ID the thing in the picture

Corwyyn

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Can't tell for sure by the picture but it *looks* like maybe there is an axle off the top side of the pic, so my guess would be a differential breather. I'm more curious what's in the ammo can off to the left :confused:
 

callaway

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The port on the top of the tank is a vent line, so I went and attached a small air filter I found at pepboys to the end of my vent hose to keep debris/critters out.
It kinda looks like the picture :p

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UFO

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Hopefully the vent has a tipover valve in it, so fuel won't leak when the vehicle rolls.
 

Powerslave

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That is not a vapor VENT so to speak. If you look at the fuel tank, it is sealed once you close it off. If you pull fuel from the tank, and if sealed completely, there will be a point where the tank will start to buckle inward, because you are creating a vacuum. That inlet, is to equalize the pressure, so when pulling fuel, air gets in, so the tank won't cave in, or get a point where no more fuel will flow, due to the vacuum. The hose, as you can see, wraps around, and goes into that top nozzle on the other side. Actually, there should be a manual valve to close it when not in use. That should not be left OPEN all the time, only when in use.

Older boats, with outboard motors used plastic fuel tanks (I had one). They have the same type thing, though it's just a knob on the tank you turn to OPEN it up, no filter, nothing, just open a valve. You have to open the vent, or the motor will eventually stall due to lack of fuel, because you created a vacuum in the tank with the vent closed. I found that out the first time I ran the boat, the motor stalled. I looked at the fuel tank, and the top of it was pulled half way down, was funny looking. Then I looked and saw a nozzle with a valve on it, opened it up, the nozzle sucked in air, and the fuel tank popped back upward, and I started the motor; all was fine.
 

tjkj2002

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Actually that is a vapor vent,in both of the pics those fuel cells are feeding a fuel injected engine,2 sump lines,1 return line,and the vent.

Gas will expand when hot,thus needing a vent.Those set-ups are not entirely emission legal for newer vehicles since the newer vehicle venting systems are sealed and use a vapor canister to hold vapors for release at a later time.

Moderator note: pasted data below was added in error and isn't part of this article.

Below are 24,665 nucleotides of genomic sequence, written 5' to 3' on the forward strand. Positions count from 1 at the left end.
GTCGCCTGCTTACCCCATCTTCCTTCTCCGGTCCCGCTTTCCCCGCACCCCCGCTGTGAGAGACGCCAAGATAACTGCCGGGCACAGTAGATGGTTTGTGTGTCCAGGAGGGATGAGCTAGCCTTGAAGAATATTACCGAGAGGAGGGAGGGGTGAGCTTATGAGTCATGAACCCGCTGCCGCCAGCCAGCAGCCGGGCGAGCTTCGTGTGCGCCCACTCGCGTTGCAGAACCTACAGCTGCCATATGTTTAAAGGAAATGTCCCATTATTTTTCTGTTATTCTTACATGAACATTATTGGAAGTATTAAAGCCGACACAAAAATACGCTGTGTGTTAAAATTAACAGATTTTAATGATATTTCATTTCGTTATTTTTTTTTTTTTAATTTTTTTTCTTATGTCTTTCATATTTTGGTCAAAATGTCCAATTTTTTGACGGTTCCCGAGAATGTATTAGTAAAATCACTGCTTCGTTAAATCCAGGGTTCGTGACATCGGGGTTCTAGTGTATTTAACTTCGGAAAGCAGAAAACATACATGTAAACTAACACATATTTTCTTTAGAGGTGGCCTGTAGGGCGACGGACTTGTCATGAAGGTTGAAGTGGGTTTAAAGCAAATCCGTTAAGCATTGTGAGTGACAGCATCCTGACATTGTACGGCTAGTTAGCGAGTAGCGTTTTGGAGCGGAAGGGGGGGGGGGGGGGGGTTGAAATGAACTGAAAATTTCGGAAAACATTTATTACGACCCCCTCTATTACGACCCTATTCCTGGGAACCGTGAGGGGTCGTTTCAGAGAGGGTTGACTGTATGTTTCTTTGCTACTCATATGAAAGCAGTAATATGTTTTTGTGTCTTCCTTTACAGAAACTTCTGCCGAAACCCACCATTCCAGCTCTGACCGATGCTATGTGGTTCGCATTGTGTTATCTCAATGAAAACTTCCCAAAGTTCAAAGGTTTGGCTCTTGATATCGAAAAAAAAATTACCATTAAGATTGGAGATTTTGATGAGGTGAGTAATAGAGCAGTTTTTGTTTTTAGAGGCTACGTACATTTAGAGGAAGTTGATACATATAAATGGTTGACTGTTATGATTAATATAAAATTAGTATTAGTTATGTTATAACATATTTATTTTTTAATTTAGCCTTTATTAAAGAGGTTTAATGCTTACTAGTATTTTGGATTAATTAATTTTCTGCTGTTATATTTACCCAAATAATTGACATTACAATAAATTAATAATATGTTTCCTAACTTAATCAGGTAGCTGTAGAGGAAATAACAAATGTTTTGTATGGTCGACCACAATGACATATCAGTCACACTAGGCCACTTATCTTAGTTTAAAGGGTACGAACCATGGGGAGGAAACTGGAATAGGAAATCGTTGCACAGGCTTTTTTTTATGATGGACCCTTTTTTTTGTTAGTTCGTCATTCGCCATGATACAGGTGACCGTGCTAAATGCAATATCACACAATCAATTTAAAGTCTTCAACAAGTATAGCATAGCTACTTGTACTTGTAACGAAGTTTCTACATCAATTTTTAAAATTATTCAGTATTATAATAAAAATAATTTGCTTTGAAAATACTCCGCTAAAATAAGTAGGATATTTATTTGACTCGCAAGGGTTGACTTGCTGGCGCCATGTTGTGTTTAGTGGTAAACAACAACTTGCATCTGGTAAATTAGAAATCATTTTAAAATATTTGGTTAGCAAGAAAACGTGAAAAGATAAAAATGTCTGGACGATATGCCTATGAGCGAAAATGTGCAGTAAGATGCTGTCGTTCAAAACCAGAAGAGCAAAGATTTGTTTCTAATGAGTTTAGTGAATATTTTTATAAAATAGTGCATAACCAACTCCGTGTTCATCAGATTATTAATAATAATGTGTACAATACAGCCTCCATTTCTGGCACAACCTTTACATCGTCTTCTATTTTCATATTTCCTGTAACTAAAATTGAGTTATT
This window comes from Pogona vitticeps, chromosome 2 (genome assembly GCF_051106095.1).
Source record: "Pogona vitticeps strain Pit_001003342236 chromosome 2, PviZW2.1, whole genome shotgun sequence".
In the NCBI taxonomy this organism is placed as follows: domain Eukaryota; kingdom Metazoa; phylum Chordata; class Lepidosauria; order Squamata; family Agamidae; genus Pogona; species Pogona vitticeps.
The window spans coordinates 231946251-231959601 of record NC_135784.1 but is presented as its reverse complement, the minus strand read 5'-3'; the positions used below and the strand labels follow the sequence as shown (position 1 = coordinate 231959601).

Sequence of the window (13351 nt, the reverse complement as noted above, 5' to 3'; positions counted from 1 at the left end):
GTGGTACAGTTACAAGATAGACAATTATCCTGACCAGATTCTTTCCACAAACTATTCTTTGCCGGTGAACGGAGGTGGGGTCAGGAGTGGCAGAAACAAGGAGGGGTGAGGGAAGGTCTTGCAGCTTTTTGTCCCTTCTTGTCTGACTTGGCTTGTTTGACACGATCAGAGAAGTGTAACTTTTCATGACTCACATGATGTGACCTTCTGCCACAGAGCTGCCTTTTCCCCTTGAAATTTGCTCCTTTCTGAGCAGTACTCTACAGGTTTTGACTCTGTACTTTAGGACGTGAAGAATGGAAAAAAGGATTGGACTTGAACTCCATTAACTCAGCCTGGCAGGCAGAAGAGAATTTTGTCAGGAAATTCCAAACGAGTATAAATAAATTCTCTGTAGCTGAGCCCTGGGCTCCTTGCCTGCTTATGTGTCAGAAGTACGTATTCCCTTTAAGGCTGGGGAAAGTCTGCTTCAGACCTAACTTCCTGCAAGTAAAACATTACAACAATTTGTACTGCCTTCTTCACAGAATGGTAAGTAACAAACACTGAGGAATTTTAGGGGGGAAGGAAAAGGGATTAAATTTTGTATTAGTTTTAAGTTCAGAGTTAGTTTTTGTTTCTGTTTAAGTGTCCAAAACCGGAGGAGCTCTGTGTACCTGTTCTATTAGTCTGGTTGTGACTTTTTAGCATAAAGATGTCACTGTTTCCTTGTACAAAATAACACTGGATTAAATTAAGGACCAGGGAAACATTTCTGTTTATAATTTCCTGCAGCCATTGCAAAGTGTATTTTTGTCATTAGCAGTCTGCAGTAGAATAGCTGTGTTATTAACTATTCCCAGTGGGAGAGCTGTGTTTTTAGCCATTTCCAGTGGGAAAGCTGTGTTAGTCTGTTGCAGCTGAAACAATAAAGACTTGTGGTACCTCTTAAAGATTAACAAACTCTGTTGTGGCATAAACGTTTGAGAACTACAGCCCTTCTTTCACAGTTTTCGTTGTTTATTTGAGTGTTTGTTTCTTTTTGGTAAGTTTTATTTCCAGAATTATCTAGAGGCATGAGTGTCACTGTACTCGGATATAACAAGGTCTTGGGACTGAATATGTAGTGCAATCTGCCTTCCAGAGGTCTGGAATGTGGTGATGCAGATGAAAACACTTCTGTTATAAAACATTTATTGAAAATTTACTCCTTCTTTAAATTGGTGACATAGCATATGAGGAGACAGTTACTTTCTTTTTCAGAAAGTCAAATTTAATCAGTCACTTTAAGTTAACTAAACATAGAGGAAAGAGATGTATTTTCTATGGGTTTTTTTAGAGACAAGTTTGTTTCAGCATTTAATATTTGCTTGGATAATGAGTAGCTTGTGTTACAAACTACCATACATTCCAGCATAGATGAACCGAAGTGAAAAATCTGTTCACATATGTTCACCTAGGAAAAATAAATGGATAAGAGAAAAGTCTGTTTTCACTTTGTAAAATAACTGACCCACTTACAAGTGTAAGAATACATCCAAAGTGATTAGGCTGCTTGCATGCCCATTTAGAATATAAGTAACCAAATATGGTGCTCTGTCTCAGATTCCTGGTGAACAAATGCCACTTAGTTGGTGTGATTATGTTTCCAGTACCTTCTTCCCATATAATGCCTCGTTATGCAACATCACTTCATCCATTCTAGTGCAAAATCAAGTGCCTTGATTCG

Powerslave

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I get that, the gas just don't expand, it gives off more vapor when hot too. However, close the vent system up completely when running, and see what happens... I know it is a VENT, but it is not simply there just to vent fumes from the tank when hot. In all reality, it should be closed off when not in use, same as a gas tank for an outboard motor. I got the same expansion, but open the vent, the "Ssssssssssss" and gas fumes escape... That is really how it should be done, even though is may be there, simply as a vent. Still, if or were not there, the gas flow would eventually cease when there is enough vacuum in the tank, even with a return line, because the return will not equal consumption.

Maybe, it should be placed into the intake so it burns the fumes instead...
 

tjkj2002

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I get that, the gas just don't expand, it gives off more vapor when hot too. However, close the vent system up completely when running, and see what happens... I know it is a VENT, but it is not simply there just to vent fumes from the tank when hot. In all reality, it should be closed off when not in use, same as a gas tank for an outboard motor. I got the same expansion, but open the vent, the "Ssssssssssss" and gas fumes escape... That is really how it should be done, even though is may be there, simply as a vent. Still, if or were not there, the gas flow would eventually cease when there is enough vacuum in the tank, even with a return line, because the return will not equal consumption.

Maybe, it should be placed into the intake so it burns the fumes instead...
Yes it also allows are in,that type of vent is a two-way vent and with 20 gallons or so you should never seal it off on hot days.Venting into the intake is the same as our EVAP systems more or less.
 
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